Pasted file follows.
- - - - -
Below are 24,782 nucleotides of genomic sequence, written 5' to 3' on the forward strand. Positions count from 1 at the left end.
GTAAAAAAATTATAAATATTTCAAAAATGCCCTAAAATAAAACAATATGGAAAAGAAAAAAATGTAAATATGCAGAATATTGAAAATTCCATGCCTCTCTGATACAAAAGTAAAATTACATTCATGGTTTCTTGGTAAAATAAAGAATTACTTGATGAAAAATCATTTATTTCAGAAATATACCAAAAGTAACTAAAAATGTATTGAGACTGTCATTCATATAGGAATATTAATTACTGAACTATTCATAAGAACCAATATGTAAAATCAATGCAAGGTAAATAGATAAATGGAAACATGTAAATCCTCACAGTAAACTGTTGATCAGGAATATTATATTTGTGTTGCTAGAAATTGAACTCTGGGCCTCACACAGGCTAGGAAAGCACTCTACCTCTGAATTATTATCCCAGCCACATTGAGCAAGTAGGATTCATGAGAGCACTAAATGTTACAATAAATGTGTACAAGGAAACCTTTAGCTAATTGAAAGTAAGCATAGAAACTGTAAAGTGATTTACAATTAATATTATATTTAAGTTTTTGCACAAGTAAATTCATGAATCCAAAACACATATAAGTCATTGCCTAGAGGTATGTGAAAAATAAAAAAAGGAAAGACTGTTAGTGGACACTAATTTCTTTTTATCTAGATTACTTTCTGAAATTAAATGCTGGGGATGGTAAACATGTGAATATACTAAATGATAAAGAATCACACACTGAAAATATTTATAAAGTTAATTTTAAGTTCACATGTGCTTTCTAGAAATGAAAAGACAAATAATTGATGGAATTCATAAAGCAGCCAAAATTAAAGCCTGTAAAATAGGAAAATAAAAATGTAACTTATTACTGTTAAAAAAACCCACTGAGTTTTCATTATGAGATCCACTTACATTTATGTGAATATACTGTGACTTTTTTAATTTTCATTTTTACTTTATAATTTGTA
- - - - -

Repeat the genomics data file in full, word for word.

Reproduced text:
Below are 24,782 nucleotides of genomic sequence, written 5' to 3' on the forward strand. Positions count from 1 at the left end.
GTAAAAAAATTATAAATATTTCAAAAATGCCCTAAAATAAAACAATATGGAAAAGAAAAAAATGTAAATATGCAGAATATTGAAAATTCCATGCCTCTCTGATACAAAAGTAAAATTACATTCATGGTTTCTTGGTAAAATAAAGAATTACTTGATGAAAAATCATTTATTTCAGAAATATACCAAAAGTAACTAAAAATGTATTGAGACTGTCATTCATATAGGAATATTAATTACTGAACTATTCATAAGAACCAATATGTAAAATCAATGCAAGGTAAATAGATAAATGGAAACATGTAAATCCTCACAGTAAACTGTTGATCAGGAATATTATATTTGTGTTGCTAGAAATTGAACTCTGGGCCTCACACAGGCTAGGAAAGCACTCTACCTCTGAATTATTATCCCAGCCACATTGAGCAAGTAGGATTCATGAGAGCACTAAATGTTACAATAAATGTGTACAAGGAAACCTTTAGCTAATTGAAAGTAAGCATAGAAACTGTAAAGTGATTTACAATTAATATTATATTTAAGTTTTTGCACAAGTAAATTCATGAATCCAAAACACATATAAGTCATTGCCTAGAGGTATGTGAAAAATAAAAAAAGGAAAGACTGTTAGTGGACACTAATTTCTTTTTATCTAGATTACTTTCTGAAATTAAATGCTGGGGATGGTAAACATGTGAATATACTAAATGATAAAGAATCACACACTGAAAATATTTATAAAGTTAATTTTAAGTTCACATGTGCTTTCTAGAAATGAAAAGACAAATAATTGATGGAATTCATAAAGCAGCCAAAATTAAAGCCTGTAAAATAGGAAAATAAAAATGTAACTTATTACTGTTAAAAAAACCCACTGAGTTTTCATTATGAGATCCACTTACATTTATGTGAATATACTGTGACTTTTTTAATTTTCATTTTTACTTTATAATTTGTA